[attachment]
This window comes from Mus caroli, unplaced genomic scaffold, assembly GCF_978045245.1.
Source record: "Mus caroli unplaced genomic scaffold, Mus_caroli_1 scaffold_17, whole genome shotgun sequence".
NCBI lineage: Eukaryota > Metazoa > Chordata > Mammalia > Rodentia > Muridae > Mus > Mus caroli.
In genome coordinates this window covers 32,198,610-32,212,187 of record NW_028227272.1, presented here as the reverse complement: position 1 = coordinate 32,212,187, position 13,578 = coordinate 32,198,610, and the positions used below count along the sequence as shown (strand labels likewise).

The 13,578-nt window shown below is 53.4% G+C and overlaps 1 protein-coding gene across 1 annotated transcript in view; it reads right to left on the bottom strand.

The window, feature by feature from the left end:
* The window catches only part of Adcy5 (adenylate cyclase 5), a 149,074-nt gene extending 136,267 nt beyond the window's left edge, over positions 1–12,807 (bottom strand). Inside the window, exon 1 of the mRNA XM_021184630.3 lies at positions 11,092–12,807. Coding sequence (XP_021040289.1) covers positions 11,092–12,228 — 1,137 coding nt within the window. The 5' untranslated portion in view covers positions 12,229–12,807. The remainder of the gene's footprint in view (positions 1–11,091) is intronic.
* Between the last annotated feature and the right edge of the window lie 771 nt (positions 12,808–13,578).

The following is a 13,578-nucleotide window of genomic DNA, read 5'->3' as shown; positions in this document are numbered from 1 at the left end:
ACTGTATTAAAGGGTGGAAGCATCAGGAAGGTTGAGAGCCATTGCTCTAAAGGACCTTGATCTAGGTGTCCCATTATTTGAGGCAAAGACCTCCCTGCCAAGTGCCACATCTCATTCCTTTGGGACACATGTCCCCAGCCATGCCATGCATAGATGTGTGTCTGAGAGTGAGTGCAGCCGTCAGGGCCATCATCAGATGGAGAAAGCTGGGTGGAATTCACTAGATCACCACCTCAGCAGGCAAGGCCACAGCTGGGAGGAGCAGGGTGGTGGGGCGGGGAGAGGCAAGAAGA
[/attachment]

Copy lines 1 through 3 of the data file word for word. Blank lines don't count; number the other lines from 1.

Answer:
This window comes from Mus caroli, unplaced genomic scaffold, assembly GCF_978045245.1.
Source record: "Mus caroli unplaced genomic scaffold, Mus_caroli_1 scaffold_17, whole genome shotgun sequence".
NCBI lineage: Eukaryota > Metazoa > Chordata > Mammalia > Rodentia > Muridae > Mus > Mus caroli.